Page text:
10  ·  Survey Results:  Executive Summary
and moving images. The significance of these collec-
tions is primarily predicated on the uniqueness and
overall importance of special collections and gradu-
ate student research. Respondents referred to special
collections as “core (to) our identity” and “unique,”
and likewise referred to ETDs as “unique output by
the university community” and figure as “part of the
university’s official record.”
Surprisingly, although 94% of respondents are
managing licensed materials such as e-journals and
databases, only 59% say that they are planning to
preserve them. Ranking near the bottom of the pres-
ervation priorities are administrative records, web-
harvested materials, applications/operating systems/
other software, and computer games.
Local Preservation Activities
Most of the responding libraries are actively engaged
in digital preservation in-house rather than outsourc-
ing it to external parties. Ninety percent reported that
they are engaged in or intend to engage in local ac-
tivities to preserve their digital content. Half of these
respondents reported that they are running digital
preservation solutions in-house for their most impor-
tant collections, and nearly a quarter reported that
they are also running collaborative digital preserva-
tion solutions that have a local component.
Respondents described a number of factors they
consider when selecting digital content for local pres-
ervation efforts. The most consistently cited criteria
include local scholarly use (faculty research needs,
user needs, etc.), investment level (purchased content,
digitization projects, etc.), and risk factors (unique-
ness, condition, etc.). Approximately 42% of respon-
dents explicitly mentioned faculty research needs,
scholarly output, and/or user needs as drivers for
prioritizing content for preservation. Nearly as many
give priority to content or collections that represent
a significant institutional investment, including the
products of digitization projects. Several institutions
give priority to digital surrogates for fragile materials
that preclude handling the originals. Risk factors such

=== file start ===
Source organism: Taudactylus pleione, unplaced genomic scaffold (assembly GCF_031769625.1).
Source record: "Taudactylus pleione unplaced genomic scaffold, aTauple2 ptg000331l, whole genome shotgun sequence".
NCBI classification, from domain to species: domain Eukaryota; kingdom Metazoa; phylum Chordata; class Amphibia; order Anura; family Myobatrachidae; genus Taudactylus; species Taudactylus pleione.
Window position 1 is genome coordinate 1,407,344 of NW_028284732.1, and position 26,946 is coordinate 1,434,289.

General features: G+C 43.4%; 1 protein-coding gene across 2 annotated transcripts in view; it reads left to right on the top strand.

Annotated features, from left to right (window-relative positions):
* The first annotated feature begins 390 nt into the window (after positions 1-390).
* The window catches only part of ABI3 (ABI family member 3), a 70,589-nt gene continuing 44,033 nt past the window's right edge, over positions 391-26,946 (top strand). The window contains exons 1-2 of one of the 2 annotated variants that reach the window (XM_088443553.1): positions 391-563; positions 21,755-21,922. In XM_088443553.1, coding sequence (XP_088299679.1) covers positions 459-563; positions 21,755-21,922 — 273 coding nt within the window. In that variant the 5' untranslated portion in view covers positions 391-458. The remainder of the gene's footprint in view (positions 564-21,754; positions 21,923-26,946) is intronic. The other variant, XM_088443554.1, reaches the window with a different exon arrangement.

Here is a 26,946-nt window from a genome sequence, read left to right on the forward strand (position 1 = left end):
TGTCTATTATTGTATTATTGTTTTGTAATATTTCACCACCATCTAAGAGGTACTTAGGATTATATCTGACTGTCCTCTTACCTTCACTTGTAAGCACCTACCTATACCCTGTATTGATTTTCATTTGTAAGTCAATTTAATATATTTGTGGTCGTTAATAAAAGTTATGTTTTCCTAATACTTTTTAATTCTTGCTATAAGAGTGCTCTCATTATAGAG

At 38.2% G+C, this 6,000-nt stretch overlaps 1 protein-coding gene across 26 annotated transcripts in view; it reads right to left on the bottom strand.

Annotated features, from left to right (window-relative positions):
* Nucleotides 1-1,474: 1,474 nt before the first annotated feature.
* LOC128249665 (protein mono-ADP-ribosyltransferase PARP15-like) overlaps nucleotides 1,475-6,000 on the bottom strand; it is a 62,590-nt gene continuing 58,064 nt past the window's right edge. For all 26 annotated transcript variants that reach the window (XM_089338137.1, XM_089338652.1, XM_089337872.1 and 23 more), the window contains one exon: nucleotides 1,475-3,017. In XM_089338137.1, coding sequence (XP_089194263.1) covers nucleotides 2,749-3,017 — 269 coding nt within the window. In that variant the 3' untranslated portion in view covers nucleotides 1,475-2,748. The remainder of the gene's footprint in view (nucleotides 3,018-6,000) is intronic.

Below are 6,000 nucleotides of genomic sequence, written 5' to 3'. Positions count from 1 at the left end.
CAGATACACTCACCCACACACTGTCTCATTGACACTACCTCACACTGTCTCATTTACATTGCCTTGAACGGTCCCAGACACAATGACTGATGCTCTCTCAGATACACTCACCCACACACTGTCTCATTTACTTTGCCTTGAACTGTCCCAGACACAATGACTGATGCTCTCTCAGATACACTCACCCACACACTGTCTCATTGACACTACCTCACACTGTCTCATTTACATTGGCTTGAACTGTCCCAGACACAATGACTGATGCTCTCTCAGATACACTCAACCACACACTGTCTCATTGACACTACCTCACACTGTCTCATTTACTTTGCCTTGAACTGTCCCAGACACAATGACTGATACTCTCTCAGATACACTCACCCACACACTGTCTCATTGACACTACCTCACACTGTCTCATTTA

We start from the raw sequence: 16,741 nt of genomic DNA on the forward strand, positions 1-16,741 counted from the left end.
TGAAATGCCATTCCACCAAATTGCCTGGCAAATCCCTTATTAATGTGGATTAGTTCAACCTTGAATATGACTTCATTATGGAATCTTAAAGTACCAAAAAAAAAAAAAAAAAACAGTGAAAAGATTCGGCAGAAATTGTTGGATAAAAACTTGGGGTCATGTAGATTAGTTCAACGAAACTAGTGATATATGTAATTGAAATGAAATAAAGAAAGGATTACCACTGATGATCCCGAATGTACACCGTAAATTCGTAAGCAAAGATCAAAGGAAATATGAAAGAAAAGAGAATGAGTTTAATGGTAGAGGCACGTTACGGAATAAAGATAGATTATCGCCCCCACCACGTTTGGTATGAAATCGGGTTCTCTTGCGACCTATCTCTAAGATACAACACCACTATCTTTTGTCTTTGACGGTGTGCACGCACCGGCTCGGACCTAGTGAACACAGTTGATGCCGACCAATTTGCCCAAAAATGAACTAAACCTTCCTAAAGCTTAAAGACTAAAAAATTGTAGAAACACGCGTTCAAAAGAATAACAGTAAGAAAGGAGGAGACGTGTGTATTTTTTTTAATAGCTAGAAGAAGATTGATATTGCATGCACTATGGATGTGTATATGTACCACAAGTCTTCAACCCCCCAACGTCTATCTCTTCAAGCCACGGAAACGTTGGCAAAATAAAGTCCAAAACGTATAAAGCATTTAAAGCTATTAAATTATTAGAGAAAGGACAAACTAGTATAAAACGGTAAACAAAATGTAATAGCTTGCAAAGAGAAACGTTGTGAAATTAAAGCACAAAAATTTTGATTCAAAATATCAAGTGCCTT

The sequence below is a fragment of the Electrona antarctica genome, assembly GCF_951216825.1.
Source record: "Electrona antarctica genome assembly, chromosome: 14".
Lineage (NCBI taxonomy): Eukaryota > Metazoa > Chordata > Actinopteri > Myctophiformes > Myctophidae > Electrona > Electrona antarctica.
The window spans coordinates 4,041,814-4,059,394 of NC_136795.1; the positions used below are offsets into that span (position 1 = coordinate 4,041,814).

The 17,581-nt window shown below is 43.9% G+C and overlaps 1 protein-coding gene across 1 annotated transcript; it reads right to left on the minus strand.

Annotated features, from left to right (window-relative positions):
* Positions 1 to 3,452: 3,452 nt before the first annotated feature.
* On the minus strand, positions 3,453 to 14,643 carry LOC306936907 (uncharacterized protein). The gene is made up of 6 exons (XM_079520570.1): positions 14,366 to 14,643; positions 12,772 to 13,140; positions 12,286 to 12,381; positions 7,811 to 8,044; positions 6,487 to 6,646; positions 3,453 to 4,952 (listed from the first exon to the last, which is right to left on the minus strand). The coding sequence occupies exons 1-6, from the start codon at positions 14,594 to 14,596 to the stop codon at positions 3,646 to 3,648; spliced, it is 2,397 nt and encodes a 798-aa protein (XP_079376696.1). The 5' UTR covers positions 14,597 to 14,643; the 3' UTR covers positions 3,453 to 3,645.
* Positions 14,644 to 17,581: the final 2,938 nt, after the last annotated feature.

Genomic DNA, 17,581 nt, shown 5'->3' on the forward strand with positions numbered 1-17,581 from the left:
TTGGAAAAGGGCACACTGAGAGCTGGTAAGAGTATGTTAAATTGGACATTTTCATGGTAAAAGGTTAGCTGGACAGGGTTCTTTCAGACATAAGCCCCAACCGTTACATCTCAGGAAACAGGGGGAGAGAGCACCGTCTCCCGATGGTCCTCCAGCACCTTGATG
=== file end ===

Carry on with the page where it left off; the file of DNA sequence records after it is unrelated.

as uniqueness, rarity, and/or significance were also
primary preservation criteria. Many institutions are
making efforts to address local scholarly use, invest-
ment level, and risk factor criteria simultaneously.
When asked who will make local selection de-
cisions, respondents most often mentioned digital
initiatives librarians or collection managers. Slightly
less frequently mentioned were special collections
librarians and archivists. Content providers, reposi-
tory managers, and library administration were least
often mentioned.
Preservation Strategies: Formats
While the survey sought to gauge the current ap-
proaches research libraries use for prioritizing content
and collections for long-term preservation, some of
the key aims of the survey were to identify prevailing
digital preservation solutions and strategies, including
migration to archival formats and bit-level preserva-
tion, or combinations of these two approaches.
The question of broad support for digital formats
and/or successful migration to archival quality for-
mats has remained a topic of great interest in the
digital preservation community. The survey asked
if the library limits, or plans to limit, the file formats
they preserve locally. Slightly more than half of the
responding institutions report that they are already
limiting file formats for preservation purposes. This
decision is heavily influenced by concerns about for-
mat viability and technical capacity (infrastructure).
As one respondent stated, “Greater uniformity of
format makes management, future migration, and
development of processes for ingestion, QC [quality
control], and access/delivery easier.”
Several respondents mentioned the lack of avail-
able migration tools for many formats and lack of
support for multiple formats in their current software
repository systems. Respondents also cited a lack of
financial resources as a reason for limiting formats.
One institution put it succinctly, “It is ultimately an
issue of time and money, in that more file types re-
quire more support. In addition, we want to focus as
much as possible on archival formats (i.e., XML and
non-lossy image formats) that further restricts sup-
ported file types.”
The vast majority of research libraries are com-
mitting to support only content that is deposited in
an archival format or for which they have some as-
surances of migrating. Only a quarter of respondents
have committed to more flexible support for many or
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